In 2005, it was obvious that they were rapidly losing anime licenses, especially since Animax had just premiered. Around late 2005, CNLA announced that they were going to add [adult swim] into their weekend's late programming to fill the "dead" hours of Saturday and Sunday. However, it also started some debates in internet sites and forums when people started it to compare with the American version (that was still showing anime). Of course, the guys behind the Latin American AS went into their way to mock this and people didn't like it. However, this ended badly when the block was censored by some cable operators, and even separated from its own channel, in countries like Argentina and Chile. This was mainly because parents were letting kids stay up so late to see AS when the programming was obviously not directed at them. Eventually the block was moved to sister channel Isat in early 2008, and disappeared completely from there in January 2011.

    When Ben 10 premiered in 2006, it was extremely well-received so they went out of their way to focus on it. This had a few unfortunate side-effects, as the Grand Finales of Foster's Home for Imaginary Friends and Codename: Kids Next Door, as well as the 10th anniversary special of The Powerpuff Girls were glossed over. Even worse, the remains of Toonami were pushed even further into overnight slots, with shows like One Piece and Ashita no Nadja that were clearly not meant for a 3 AM timeslot airing at said time. Eventually, Pokémon and Naruto were the last remaining anime on the channel.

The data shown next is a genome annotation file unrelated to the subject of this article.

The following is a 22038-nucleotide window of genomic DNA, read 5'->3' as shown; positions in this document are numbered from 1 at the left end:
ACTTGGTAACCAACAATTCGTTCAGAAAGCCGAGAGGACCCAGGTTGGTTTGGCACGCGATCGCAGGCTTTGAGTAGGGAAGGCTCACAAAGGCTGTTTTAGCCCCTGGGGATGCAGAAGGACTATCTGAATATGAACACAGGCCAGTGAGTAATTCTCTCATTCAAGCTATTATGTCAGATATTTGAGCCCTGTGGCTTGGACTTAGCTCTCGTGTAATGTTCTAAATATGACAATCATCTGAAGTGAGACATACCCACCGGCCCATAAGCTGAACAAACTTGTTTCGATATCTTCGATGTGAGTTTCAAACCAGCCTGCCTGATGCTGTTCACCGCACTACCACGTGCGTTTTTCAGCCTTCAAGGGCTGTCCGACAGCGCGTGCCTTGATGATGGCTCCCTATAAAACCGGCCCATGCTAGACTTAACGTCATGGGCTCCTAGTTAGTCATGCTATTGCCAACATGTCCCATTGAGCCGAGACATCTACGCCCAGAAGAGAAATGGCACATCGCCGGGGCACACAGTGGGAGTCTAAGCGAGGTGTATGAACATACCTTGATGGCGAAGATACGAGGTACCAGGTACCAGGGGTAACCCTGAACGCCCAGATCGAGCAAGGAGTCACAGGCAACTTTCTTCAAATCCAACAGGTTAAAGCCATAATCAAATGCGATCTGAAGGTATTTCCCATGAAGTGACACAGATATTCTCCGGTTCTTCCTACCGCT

By 2008, the channel was inheriting the American network's Network Decay in the States, and though it had CN's original series and late-night showings of classic Looney Tunes, Ben 10 was still Adored by the Network, at almost 10 showings a day. Then they started showing live-action movies - to be fair though, the movies were where most of the live action was. Live-action shows like Kamen Rider Dragon Knight and Unnatural History were the first to premiere in the Latin American channel, as former CN Real shows like Destroy Build Destroy and Dude, What Would Happen? would not be added until FOUR years after premiering in America, and they vanished swiftly after premiering. In the same year, the channel adopted a new slogan that perfectly summed up their programming choices for the majority of CN viewers: Hacemos lo que queremos (literally "We do what we want to").